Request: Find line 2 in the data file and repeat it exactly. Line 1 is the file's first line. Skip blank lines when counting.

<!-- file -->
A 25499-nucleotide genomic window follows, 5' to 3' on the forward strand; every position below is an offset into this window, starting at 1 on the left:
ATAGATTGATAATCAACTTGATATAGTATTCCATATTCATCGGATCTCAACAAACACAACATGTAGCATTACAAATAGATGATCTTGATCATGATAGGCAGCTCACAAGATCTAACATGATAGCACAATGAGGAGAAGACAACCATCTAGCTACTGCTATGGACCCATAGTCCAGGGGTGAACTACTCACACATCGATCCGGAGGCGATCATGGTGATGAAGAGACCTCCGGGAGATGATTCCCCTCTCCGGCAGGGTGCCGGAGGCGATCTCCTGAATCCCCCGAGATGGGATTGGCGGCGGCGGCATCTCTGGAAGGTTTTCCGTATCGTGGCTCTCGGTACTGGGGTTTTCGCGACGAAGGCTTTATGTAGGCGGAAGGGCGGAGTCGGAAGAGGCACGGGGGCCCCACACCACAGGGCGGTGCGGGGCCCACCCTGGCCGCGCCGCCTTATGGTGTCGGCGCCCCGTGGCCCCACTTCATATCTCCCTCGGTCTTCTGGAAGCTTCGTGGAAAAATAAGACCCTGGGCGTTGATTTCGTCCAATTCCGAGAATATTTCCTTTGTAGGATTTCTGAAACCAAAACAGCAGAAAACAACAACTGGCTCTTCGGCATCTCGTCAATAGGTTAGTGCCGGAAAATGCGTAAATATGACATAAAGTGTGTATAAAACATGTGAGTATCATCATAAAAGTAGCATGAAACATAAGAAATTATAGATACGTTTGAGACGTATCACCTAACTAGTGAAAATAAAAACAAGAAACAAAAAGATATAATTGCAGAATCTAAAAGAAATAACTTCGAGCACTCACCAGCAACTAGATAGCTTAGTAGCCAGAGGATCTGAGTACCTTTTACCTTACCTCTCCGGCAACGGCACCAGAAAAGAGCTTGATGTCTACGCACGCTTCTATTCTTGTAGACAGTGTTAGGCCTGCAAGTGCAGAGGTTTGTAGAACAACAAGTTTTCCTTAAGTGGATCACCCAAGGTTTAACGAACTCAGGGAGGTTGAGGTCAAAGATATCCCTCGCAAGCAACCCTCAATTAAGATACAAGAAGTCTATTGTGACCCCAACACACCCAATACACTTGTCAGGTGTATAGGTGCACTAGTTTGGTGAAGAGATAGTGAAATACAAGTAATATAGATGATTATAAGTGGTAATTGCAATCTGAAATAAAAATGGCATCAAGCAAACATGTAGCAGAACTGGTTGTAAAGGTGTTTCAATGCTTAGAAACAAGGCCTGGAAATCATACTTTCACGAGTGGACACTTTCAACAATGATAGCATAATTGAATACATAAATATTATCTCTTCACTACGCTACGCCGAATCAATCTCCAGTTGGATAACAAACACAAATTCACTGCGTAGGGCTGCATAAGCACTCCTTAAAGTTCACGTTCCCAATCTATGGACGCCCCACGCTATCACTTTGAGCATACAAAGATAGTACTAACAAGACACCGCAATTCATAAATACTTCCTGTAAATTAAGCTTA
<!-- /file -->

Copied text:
ATAGATTGATAATCAACTTGATATAGTATTCCATATTCATCGGATCTCAACAAACACAACATGTAGCATTACAAATAGATGATCTTGATCATGATAGGCAGCTCACAAGATCTAACATGATAGCACAATGAGGAGAAGACAACCATCTAGCTACTGCTATGGACCCATAGTCCAGGGGTGAACTACTCACACATCGATCCGGAGGCGATCATGGTGATGAAGAGACCTCCGGGAGATGATTCCCCTCTCCGGCAGGGTGCCGGAGGCGATCTCCTGAATCCCCCGAGATGGGATTGGCGGCGGCGGCATCTCTGGAAGGTTTTCCGTATCGTGGCTCTCGGTACTGGGGTTTTCGCGACGAAGGCTTTATGTAGGCGGAAGGGCGGAGTCGGAAGAGGCACGGGGGCCCCACACCACAGGGCGGTGCGGGGCCCACCCTGGCCGCGCCGCCTTATGGTGTCGGCGCCCCGTGGCCCCACTTCATATCTCCCTCGGTCTTCTGGAAGCTTCGTGGAAAAATAAGACCCTGGGCGTTGATTTCGTCCAATTCCGAGAATATTTCCTTTGTAGGATTTCTGAAACCAAAACAGCAGAAAACAACAACTGGCTCTTCGGCATCTCGTCAATAGGTTAGTGCCGGAAAATGCGTAAATATGACATAAAGTGTGTATAAAACATGTGAGTATCATCATAAAAGTAGCATGAAACATAAGAAATTATAGATACGTTTGAGACGTATCACCTAACTAGTGAAAATAAAAACAAGAAACAAAAAGATATAATTGCAGAATCTAAAAGAAATAACTTCGAGCACTCACCAGCAACTAGATAGCTTAGTAGCCAGAGGATCTGAGTACCTTTTACCTTACCTCTCCGGCAACGGCACCAGAAAAGAGCTTGATGTCTACGCACGCTTCTATTCTTGTAGACAGTGTTAGGCCTGCAAGTGCAGAGGTTTGTAGAACAACAAGTTTTCCTTAAGTGGATCACCCAAGGTTTAACGAACTCAGGGAGGTTGAGGTCAAAGATATCCCTCGCAAGCAACCCTCAATTAAGATACAAGAAGTCTATTGTGACCCCAACACACCCAATACACTTGTCAGGTGTATAGGTGCACTAGTTTGGTGAAGAGATAGTGAAATACAAGTAATATAGATGATTATAAGTGGTAATTGCAATCTGAAATAAAAATGGCATCAAGCAAACATGTAGCAGAACTGGTTGTAAAGGTGTTTCAATGCTTAGAAACAAGGCCTGGAAATCATACTTTCACGAGTGGACACTTTCAACAATGATAGCATAATTGAATACATAAATATTATCTCTTCACTACGCTACGCCGAATCAATCTCCAGTTGGATAACAAACACAAATTCACTGCGTAGGGCTGCATAAGCACTCCTTAAAGTTCACGTTCCCAATCTATGGACGCCCCACGCTATCACTTTGAGCATACAAAGATAGTACTAACAAGACACCGCAATTCATAAATACTTCCTGTAAATTAAGCTTA